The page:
Co-working spaces are also an excellent place to meet people – not to mention the Internet speed is amazing! Their target audience might be a bit younger, but, in my experience, they are very welcoming to women of all ages. Some of my favorite places to search for co-working sites are coworker.com and desksurfing.net.
Another technique that I use is language learning. When I am going to be staying in a country for more than 2 weeks, I look for a local language tutor. Learning how to order a cup of coffee in a loud voice is one of the true pleasures of traveling. I can’t tell you how wonderful it is to see someone’s eyes light up as a giant grin makes its way across their face when you speak their language – especially if it is an uncommon language.
When my son and his wife visited Brazil for the first time, they spent 2 months learning Brazilian Portuguese with a local tutor. After a couple of weeks, they were treated like family. They still continued to pay for the lessons, but, their evenings were filled with events that only locals experience. Now, 5-years later, they still keep in touch with their old friends in Brazil.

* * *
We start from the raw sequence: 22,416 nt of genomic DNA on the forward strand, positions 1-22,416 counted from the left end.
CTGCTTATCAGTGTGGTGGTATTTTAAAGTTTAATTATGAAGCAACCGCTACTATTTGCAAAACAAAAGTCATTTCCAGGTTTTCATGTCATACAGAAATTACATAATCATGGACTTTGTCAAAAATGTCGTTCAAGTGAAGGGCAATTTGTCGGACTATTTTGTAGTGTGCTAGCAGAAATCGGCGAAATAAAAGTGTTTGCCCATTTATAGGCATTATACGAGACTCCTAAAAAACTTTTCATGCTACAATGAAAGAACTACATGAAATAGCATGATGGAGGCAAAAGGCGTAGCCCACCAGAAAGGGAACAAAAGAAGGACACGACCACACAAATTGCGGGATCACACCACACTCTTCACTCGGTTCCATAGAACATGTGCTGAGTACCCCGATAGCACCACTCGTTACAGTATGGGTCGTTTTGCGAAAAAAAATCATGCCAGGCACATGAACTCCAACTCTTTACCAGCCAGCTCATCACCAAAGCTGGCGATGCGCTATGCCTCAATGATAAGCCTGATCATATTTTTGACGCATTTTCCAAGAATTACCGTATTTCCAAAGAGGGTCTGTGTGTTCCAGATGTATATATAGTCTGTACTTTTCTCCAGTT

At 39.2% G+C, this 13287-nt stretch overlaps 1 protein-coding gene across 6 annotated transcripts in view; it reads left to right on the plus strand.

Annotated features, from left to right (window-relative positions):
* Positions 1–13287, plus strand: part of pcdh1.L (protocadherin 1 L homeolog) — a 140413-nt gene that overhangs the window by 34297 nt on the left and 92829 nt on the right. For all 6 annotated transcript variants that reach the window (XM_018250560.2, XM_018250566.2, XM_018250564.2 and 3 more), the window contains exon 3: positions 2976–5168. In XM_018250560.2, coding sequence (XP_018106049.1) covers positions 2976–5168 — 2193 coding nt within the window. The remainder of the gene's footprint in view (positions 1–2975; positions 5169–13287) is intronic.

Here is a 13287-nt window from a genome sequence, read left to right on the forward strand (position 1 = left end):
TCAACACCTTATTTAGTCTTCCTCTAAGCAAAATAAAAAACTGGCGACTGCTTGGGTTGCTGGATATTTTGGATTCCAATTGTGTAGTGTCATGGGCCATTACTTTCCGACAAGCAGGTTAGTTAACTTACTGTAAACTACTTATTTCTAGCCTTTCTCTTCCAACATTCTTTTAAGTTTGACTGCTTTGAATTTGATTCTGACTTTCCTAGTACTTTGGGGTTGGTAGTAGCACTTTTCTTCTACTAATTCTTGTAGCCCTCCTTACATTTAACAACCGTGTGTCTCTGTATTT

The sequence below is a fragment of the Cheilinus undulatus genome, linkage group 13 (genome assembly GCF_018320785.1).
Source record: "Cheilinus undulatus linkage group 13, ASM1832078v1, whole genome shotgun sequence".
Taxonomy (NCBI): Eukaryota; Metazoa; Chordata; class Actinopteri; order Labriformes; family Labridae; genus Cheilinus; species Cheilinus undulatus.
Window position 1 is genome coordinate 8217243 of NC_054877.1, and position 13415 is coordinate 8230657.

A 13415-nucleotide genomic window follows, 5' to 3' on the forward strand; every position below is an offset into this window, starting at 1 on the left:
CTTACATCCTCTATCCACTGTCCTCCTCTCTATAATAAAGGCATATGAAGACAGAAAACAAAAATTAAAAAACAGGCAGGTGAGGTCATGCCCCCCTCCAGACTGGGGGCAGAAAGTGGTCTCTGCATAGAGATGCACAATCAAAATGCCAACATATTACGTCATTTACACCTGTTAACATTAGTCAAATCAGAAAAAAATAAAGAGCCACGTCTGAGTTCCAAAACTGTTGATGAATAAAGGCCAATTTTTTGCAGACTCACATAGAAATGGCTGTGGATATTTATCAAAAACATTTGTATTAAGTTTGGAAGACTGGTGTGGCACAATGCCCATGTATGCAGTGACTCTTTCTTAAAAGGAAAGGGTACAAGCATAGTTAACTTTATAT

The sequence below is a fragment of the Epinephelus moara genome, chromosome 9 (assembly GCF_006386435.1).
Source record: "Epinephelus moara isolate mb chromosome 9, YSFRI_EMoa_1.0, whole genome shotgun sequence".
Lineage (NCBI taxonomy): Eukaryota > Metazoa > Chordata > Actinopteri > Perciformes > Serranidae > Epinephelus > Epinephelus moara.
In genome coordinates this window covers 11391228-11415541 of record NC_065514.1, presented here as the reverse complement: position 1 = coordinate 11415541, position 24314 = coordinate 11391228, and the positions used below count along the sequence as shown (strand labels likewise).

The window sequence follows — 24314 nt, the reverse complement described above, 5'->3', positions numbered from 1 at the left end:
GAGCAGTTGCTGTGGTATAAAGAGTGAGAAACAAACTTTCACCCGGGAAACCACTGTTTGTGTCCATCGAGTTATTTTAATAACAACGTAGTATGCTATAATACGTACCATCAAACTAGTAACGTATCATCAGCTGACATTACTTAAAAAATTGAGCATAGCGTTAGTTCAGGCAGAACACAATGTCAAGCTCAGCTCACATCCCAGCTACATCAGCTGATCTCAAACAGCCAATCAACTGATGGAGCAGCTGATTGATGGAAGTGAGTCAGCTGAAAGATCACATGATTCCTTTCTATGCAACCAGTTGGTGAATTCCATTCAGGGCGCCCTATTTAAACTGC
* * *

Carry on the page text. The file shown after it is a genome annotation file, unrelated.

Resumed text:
Traveling alone as a woman is a unique experience. Even if you have a husband or boyfriend, I encourage you to set out on your own once in a while… even if you just take a bus to a new city in your home country.
At the end of the day, most of the fears that we have about traveling alone are exaggerated or easily mitigated. I hope that my own experiences, earned through 45 years of travel, have helped to set your mind at ease just a little bit. If I can do it, you can too!
Do you enjoy traveling alone as a woman? What are your greatest fears about traveling alone? What advice would you give to the other women in our community who may be traveling alone for the first time? Please join the conversation!
Tags Solo Travel